Wednesday 30 August 2017

House of Eliott by Jean Marsh

Two sisters, Beatrice and Evangeline. Dad dies, and they are left destitute. They also realize that  father dearest wasn't all he made out he was. His fortune had been philandered, and they are the worse off for it. Not to mention a predatory cousin who wants to claim his right to be their guardian, and marry one of them, and a revolting aunt, who is no help whatsoever, and flitters and flounces in and out of their lives, making things generally worse.

Beatrice, the elder, knows they need jobs. Evangeline just wants to dance - and she possibly could. Until she lands in some hot water and can’t anymore.

But fortunately these sisters have a sense of style that is soon noticed by all. By Beatrice's employer and his clients, and then the rest of high society. The girls quickly apply their fashion sense and dressmaking expertise, together with a sense of the outrageous, yet flattering, and stylish, but not overdone to revolutionise the fashion industry with their genius.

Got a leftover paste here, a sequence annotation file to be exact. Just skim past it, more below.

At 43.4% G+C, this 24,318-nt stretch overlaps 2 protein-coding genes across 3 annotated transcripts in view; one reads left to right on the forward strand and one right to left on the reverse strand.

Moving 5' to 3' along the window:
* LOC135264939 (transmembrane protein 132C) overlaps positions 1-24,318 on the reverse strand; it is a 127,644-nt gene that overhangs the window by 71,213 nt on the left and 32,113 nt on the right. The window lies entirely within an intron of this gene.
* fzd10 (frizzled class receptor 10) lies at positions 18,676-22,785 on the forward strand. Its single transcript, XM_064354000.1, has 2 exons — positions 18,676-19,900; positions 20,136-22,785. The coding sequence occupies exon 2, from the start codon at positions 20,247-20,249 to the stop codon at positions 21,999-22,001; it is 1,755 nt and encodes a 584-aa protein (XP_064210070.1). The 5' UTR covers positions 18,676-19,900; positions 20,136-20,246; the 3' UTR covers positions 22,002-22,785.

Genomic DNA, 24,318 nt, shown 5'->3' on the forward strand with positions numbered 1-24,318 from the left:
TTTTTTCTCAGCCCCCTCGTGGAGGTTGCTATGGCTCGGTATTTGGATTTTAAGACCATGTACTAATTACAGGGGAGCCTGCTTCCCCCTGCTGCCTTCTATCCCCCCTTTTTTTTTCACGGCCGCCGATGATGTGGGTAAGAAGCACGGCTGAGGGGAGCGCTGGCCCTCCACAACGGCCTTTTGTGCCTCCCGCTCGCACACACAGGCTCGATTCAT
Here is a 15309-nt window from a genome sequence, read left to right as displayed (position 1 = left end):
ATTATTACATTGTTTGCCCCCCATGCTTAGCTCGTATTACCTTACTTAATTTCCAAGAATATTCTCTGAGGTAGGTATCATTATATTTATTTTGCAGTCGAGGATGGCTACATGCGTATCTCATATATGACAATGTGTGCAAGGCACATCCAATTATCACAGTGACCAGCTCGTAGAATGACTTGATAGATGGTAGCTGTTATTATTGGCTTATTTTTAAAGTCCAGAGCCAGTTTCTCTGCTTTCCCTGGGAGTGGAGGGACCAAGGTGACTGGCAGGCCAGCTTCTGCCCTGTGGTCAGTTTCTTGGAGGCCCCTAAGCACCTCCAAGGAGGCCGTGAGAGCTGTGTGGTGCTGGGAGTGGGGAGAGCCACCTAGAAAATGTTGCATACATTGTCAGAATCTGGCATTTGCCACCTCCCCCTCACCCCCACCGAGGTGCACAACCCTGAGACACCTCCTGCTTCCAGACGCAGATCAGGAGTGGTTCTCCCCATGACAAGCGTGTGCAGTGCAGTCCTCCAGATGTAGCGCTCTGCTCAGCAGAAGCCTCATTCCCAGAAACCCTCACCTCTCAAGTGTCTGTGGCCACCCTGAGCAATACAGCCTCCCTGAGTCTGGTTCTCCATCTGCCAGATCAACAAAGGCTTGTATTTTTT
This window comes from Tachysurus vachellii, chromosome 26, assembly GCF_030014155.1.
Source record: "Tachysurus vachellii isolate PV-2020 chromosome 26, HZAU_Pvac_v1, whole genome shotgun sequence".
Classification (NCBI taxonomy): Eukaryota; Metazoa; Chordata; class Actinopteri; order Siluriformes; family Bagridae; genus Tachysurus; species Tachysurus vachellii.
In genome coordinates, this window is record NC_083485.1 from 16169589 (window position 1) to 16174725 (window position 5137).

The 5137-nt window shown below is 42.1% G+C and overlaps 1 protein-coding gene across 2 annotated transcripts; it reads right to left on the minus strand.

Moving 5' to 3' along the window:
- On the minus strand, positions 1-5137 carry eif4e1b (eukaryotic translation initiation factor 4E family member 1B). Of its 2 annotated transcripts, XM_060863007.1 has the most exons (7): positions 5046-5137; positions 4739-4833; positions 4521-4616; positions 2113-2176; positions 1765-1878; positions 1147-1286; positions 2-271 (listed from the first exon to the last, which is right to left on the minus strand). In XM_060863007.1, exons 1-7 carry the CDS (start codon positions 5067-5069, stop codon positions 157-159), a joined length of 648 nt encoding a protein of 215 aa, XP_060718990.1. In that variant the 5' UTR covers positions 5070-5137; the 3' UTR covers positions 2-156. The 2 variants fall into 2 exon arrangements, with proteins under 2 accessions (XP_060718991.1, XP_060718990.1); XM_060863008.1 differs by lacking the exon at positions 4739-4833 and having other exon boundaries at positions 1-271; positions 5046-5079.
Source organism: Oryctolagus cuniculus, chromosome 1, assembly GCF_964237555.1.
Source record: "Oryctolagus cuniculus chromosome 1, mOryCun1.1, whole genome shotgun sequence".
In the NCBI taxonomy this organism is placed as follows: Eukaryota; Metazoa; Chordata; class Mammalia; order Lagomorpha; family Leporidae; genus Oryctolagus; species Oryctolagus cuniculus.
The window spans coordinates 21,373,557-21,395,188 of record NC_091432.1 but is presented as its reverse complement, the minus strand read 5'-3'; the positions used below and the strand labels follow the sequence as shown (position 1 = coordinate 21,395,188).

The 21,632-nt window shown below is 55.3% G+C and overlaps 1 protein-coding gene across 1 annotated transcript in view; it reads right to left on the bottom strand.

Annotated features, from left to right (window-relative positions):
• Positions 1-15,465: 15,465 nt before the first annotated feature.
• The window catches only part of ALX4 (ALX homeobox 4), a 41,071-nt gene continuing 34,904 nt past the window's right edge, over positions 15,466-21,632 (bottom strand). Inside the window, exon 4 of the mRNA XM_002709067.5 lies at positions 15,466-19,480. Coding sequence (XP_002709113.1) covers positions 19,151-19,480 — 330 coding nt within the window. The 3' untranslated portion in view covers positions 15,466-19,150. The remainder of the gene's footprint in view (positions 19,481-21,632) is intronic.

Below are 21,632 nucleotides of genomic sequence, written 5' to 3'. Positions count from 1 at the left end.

Do I sound a tad cynical? Well yes, this is an unlikely tale, based on a TV series, that went on to tell more about this fashion house. But if you can suspend your disbelief, it’s fun. Jean Marsh tells a good and happy story, filled with flighty, yet intelligent women, who are able to plot careers, and create gainful employment. It’s a fun and pleasurable afternoon, and they do all live happily ever after, with a few about-turns and near misses on the way.

It’s not bad - the writing flows, and it’s a diverting, if not wildly interesting read.

3 stars


You may also enjoy Kit by Marina Fiorato or Georgette Heyer’s Powder and Patch

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